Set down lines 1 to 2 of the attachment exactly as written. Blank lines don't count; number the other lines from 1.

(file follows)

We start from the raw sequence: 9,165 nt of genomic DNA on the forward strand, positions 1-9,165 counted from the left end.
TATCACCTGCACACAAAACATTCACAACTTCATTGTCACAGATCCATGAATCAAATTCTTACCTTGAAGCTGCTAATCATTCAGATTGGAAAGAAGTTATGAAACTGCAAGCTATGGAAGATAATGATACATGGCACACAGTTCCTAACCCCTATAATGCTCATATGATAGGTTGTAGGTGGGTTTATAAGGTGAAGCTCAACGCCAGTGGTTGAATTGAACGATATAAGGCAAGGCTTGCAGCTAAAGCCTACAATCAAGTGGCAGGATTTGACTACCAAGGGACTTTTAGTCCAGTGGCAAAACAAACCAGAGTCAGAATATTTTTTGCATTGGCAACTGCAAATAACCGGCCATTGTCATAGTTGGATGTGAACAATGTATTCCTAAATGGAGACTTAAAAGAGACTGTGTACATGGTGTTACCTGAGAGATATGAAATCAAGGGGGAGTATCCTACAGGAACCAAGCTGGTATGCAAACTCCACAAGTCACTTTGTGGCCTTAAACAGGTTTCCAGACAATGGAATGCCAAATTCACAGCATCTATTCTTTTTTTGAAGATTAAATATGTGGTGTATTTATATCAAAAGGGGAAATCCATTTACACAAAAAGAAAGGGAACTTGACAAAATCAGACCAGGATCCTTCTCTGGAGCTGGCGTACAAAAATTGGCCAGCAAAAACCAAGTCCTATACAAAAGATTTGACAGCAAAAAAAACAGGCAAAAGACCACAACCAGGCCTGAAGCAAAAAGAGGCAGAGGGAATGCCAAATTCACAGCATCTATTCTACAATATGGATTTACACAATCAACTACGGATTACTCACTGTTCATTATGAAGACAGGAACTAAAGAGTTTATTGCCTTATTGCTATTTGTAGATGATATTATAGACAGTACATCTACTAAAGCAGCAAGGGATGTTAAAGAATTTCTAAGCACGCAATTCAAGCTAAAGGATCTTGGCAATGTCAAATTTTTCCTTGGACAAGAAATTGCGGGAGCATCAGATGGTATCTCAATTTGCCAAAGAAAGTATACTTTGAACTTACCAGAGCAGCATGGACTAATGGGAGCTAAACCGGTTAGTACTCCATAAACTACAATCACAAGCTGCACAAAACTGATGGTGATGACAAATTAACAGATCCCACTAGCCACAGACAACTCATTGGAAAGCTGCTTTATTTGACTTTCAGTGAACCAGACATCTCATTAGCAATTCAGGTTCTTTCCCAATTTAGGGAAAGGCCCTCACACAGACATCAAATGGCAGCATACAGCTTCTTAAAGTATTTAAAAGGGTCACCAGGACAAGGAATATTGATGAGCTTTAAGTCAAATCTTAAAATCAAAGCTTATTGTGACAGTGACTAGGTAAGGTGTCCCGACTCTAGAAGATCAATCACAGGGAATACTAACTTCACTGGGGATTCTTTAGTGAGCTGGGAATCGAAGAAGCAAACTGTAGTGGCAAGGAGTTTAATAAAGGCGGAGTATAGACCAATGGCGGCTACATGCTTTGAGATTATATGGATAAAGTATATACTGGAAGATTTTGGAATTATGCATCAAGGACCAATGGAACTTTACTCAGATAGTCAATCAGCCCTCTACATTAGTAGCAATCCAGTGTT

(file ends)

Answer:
We start from the raw sequence: 9,165 nt of genomic DNA on the forward strand, positions 1-9,165 counted from the left end.
TATCACCTGCACACAAAACATTCACAACTTCATTGTCACAGATCCATGAATCAAATTCTTACCTTGAAGCTGCTAATCATTCAGATTGGAAAGAAGTTATGAAACTGCAAGCTATGGAAGATAATGATACATGGCACACAGTTCCTAACCCCTATAATGCTCATATGATAGGTTGTAGGTGGGTTTATAAGGTGAAGCTCAACGCCAGTGGTTGAATTGAACGATATAAGGCAAGGCTTGCAGCTAAAGCCTACAATCAAGTGGCAGGATTTGACTACCAAGGGACTTTTAGTCCAGTGGCAAAACAAACCAGAGTCAGAATATTTTTTGCATTGGCAACTGCAAATAACCGGCCATTGTCATAGTTGGATGTGAACAATGTATTCCTAAATGGAGACTTAAAAGAGACTGTGTACATGGTGTTACCTGAGAGATATGAAATCAAGGGGGAGTATCCTACAGGAACCAAGCTGGTATGCAAACTCCACAAGTCACTTTGTGGCCTTAAACAGGTTTCCAGACAATGGAATGCCAAATTCACAGCATCTATTCTTTTTTTGAAGATTAAATATGTGGTGTATTTATATCAAAAGGGGAAATCCATTTACACAAAAAGAAAGGGAACTTGACAAAATCAGACCAGGATCCTTCTCTGGAGCTGGCGTACAAAAATTGGCCAGCAAAAACCAAGTCCTATACAAAAGATTTGACAGCAAAAAAAACAGGCAAAAGACCACAACCAGGCCTGAAGCAAAAAGAGGCAGAGGGAATGCCAAATTCACAGCATCTATTCTACAATATGGATTTACACAATCAACTACGGATTACTCACTGTTCATTATGAAGACAGGAACTAAAGAGTTTATTGCCTTATTGCTATTTGTAGATGATATTATAGACAGTACATCTACTAAAGCAGCAAGGGATGTTAAAGAATTTCTAAGCACGCAATTCAAGCTAAAGGATCTTGGCAATGTCAAATTTTTCCTTGGACAAGAAATTGCGGGAGCATCAGATGGTATCTCAATTTGCCAAAGAAAGTATACTTTGAACTTACCAGAGCAGCATGGACTAATGGGAGCTAAACCGGTTAGTACTCCATAAACTACAATCACAAGCTGCACAAAACTGATGGTGATGACAAATTAACAGATCCCACTAGCCACAGACAACTCATTGGAAAGCTGCTTTATTTGACTTTCAGTGAACCAGACATCTCATTAGCAATTCAGGTTCTTTCCCAATTTAGGGAAAGGCCCTCACACAGACATCAAATGGCAGCATACAGCTTCTTAAAGTATTTAAAAGGGTCACCAGGACAAGGAATATTGATGAGCTTTAAGTCAAATCTTAAAATCAAAGCTTATTGTGACAGTGACTAGGTAAGGTGTCCCGACTCTAGAAGATCAATCACAGGGAATACTAACTTCACTGGGGATTCTTTAGTGAGCTGGGAATCGAAGAAGCAAACTGTAGTGGCAAGGAGTTTAATAAAGGCGGAGTATAGACCAATGGCGGCTACATGCTTTGAGATTATATGGATAAAGTATATACTGGAAGATTTTGGAATTATGCATCAAGGACCAATGGAACTTTACTCAGATAGTCAATCAGCCCTCTACATTAGTAGCAATCCAGTGTT